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My personal musings about anything that gets on my radar screen--heavily dominated by politics.
|If memory serves, Roger Maris had an asterisk next to his name and the number "61" for years. |
Barry Bonds might have an asterisk, as well. And that's too bad.
You can say what you want about the man--he's not the most outgoing, media-friendly guy in the bigs.
You can say what you want about the weight gain in the last ten years--yeah, it's a bit abnormal for a man to bulk up like that at his age.
Me, I've been "bulking up" a bit in the last few years, but it has very little to do with home run power.
But just look at the numbers. No matter what you think of the 756, you have to consider this:
:a very good major-league career lasts eight to ten years
:a good major-league season is one in which a man hits 30 home runs; at 30 home runs per year, it would take a man 26 seasons to get to 756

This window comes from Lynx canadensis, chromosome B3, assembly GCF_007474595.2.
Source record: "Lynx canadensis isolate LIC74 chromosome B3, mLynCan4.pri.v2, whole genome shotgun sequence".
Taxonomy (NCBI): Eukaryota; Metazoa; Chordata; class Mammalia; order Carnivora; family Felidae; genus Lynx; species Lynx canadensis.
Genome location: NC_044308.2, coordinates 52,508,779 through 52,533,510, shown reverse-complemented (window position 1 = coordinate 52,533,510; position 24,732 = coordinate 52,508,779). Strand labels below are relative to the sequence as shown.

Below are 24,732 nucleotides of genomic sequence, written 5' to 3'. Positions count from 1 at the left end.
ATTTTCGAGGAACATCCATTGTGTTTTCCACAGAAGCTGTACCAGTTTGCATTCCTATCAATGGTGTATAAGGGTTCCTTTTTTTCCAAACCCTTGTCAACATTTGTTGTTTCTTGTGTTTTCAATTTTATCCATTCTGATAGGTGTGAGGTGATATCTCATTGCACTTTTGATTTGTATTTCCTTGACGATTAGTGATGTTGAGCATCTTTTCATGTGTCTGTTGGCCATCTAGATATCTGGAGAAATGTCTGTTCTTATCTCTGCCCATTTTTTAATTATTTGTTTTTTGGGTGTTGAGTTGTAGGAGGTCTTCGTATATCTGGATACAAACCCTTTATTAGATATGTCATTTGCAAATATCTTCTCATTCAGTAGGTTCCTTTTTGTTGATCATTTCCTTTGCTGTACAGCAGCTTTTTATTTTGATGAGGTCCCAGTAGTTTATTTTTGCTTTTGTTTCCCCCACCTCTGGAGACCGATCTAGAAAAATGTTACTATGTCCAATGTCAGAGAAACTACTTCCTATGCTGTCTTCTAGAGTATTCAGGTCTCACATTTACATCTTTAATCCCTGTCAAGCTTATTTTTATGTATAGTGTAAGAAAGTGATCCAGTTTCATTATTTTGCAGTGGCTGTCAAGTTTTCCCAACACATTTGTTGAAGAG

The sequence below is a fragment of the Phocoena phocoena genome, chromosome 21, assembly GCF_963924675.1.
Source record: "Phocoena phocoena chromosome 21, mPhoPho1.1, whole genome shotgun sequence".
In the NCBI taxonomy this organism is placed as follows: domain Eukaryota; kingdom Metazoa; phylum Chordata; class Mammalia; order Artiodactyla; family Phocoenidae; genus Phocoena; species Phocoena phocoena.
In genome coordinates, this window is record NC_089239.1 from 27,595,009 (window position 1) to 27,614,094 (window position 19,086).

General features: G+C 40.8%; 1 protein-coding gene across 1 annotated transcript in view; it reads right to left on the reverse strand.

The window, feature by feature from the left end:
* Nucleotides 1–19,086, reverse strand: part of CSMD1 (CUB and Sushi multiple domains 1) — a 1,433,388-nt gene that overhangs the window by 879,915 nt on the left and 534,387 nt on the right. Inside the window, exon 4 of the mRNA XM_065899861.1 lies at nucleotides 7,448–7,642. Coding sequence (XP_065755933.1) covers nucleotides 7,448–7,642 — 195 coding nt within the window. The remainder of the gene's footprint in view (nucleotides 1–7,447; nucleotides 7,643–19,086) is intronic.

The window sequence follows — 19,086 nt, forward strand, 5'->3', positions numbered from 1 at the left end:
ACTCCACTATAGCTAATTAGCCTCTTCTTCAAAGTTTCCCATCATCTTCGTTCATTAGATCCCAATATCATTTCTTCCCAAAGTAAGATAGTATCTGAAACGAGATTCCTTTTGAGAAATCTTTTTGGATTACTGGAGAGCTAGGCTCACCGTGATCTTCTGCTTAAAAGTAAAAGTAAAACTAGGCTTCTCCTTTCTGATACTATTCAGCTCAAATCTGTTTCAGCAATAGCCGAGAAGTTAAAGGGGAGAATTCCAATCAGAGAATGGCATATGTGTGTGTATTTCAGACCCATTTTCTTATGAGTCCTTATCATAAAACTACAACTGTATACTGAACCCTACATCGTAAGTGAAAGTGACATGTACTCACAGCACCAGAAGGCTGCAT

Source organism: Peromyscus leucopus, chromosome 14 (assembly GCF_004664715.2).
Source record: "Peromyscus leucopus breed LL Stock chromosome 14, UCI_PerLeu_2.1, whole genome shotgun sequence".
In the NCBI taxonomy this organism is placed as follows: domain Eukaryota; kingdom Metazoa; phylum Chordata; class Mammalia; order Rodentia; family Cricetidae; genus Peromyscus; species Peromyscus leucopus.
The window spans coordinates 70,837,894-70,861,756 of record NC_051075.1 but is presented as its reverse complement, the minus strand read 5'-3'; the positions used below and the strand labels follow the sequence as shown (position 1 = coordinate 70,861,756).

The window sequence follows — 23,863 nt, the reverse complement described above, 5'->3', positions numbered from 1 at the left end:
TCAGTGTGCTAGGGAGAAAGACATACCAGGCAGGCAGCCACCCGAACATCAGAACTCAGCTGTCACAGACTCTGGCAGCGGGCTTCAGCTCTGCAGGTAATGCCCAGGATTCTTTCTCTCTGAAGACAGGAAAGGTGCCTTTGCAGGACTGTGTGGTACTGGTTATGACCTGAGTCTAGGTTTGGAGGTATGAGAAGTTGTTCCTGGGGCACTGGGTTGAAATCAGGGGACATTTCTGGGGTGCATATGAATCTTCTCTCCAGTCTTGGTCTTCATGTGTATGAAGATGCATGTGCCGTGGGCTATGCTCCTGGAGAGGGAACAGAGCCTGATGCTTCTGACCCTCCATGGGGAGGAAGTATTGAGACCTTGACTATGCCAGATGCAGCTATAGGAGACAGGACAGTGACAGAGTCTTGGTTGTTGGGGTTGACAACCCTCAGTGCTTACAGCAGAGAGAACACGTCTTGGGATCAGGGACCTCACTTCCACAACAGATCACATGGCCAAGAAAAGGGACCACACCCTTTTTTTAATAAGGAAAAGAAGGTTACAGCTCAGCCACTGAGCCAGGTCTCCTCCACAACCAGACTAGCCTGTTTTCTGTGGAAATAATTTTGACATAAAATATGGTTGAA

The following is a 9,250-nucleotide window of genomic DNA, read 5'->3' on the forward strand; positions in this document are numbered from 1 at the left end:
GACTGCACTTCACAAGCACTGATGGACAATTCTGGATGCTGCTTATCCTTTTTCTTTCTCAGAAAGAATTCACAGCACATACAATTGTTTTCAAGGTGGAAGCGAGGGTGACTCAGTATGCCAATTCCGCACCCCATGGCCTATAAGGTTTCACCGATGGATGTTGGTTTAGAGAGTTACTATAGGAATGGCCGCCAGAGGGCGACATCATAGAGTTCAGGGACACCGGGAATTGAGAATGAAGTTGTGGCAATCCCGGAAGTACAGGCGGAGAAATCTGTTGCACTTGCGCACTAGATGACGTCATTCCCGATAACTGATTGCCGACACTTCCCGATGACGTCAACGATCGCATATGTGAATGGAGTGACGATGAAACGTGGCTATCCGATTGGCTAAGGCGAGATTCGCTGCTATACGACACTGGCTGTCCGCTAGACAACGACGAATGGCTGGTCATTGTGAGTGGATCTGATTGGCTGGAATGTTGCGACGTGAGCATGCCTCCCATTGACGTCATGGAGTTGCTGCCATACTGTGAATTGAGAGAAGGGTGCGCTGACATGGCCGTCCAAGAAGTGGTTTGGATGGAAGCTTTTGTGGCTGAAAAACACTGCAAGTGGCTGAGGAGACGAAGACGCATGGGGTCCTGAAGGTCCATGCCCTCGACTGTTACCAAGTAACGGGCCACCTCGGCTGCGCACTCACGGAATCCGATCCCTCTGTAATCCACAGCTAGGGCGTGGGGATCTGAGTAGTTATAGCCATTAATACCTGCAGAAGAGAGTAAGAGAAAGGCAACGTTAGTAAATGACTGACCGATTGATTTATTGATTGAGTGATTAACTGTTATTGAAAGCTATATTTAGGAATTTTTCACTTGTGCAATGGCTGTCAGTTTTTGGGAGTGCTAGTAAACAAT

:a very good major-league season is one in which a man hits 40 home runs; at 40 home runs per year, it would take 19 seasons to get to get to 756;
:a great major-league season is one in which a man hits 50 home runs; at that rate, 15 seasons
:a record-style season is one in which a man hits 60 home runs; 13 seasons
You cannot diminish either the volume of home runs or the astonishing consistency with which Bonds has played for the better part of his 22 years. If it was all steroids, Bonds would have had a few amazing seasons, with several interesting ones marked by lengthy stints on the DL (a la McGwire). But people forget that there was a time, when he was still a skinny little guy as renowned for his base-stealing as anything else, that Bonds legitimately contended for the triple crown.
So, congratulations to Barry Bonds on setting the home run record tonight. Do I wish a better spokesman for major-league baseball had accomplished this feat? Sure. But I'm just happy I was around to see the record.
Besides, A-Rod's going to break the record in six years, anyway.